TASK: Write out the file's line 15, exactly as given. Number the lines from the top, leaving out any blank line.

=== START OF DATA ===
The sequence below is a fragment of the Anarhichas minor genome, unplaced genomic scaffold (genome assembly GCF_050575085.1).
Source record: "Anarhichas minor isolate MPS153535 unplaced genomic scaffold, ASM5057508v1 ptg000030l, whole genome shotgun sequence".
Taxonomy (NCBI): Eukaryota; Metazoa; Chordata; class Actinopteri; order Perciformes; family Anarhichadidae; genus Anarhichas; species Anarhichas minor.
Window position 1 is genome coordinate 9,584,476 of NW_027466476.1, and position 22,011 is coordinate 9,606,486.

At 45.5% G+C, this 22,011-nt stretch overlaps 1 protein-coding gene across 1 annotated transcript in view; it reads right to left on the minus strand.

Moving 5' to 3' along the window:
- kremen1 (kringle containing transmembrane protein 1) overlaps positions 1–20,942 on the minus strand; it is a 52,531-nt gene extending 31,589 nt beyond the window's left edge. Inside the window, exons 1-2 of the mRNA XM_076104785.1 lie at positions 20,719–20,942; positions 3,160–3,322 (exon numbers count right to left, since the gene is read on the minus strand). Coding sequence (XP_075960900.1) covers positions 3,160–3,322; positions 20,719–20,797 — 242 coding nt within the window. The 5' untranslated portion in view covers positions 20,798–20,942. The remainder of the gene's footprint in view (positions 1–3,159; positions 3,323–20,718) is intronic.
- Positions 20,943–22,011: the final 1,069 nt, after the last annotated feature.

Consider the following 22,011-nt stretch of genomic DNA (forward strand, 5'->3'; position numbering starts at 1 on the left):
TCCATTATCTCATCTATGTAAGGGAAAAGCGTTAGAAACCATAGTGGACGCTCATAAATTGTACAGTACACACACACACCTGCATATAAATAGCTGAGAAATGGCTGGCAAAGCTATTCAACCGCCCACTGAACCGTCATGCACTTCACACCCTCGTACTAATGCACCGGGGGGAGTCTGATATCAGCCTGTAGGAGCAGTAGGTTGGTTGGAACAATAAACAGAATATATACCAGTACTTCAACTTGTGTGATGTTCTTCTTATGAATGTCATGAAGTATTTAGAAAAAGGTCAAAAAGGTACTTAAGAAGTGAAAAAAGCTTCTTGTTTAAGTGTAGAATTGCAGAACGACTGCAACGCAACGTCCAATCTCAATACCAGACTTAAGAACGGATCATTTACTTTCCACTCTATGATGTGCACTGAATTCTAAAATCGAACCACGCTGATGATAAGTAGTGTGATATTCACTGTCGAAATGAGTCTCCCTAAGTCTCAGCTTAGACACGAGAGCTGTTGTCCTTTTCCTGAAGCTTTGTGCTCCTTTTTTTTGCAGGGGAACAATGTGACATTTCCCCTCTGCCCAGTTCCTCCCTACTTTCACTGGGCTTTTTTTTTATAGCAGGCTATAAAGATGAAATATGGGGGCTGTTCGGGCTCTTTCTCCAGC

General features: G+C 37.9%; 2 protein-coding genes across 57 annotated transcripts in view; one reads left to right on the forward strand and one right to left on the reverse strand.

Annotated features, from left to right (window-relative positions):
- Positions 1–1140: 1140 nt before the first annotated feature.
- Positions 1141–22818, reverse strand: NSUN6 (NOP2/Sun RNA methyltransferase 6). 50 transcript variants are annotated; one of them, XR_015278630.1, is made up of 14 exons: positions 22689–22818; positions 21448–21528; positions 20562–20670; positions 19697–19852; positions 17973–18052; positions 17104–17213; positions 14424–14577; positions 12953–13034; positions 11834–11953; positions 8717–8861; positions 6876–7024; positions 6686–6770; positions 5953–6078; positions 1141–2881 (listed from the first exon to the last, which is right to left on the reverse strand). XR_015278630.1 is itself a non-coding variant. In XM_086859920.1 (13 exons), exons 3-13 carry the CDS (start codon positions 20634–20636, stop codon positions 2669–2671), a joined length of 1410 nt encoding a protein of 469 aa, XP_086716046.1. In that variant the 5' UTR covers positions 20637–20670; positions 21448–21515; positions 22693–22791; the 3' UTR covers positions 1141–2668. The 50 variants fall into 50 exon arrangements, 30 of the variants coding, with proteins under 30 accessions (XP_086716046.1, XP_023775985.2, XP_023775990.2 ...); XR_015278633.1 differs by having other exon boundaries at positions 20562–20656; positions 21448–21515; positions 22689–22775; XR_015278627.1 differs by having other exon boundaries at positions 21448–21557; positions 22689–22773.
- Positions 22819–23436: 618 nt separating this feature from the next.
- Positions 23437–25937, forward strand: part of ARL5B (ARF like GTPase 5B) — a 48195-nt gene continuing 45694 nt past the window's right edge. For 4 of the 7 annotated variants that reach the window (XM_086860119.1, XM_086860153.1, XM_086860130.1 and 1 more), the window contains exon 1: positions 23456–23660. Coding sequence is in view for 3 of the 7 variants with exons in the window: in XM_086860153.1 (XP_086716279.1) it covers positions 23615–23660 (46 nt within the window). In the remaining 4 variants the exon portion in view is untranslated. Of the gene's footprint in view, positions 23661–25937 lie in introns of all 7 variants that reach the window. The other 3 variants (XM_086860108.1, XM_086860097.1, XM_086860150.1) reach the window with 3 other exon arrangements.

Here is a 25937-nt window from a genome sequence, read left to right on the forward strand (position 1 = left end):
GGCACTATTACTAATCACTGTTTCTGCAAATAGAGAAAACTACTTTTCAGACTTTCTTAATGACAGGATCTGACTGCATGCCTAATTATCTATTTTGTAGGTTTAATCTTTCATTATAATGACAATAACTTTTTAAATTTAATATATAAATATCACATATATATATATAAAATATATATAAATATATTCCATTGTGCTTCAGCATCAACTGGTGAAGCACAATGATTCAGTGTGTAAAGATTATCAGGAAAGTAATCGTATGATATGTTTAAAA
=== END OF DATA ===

- Positions 22819–23436: 618 nt separating this feature from the next.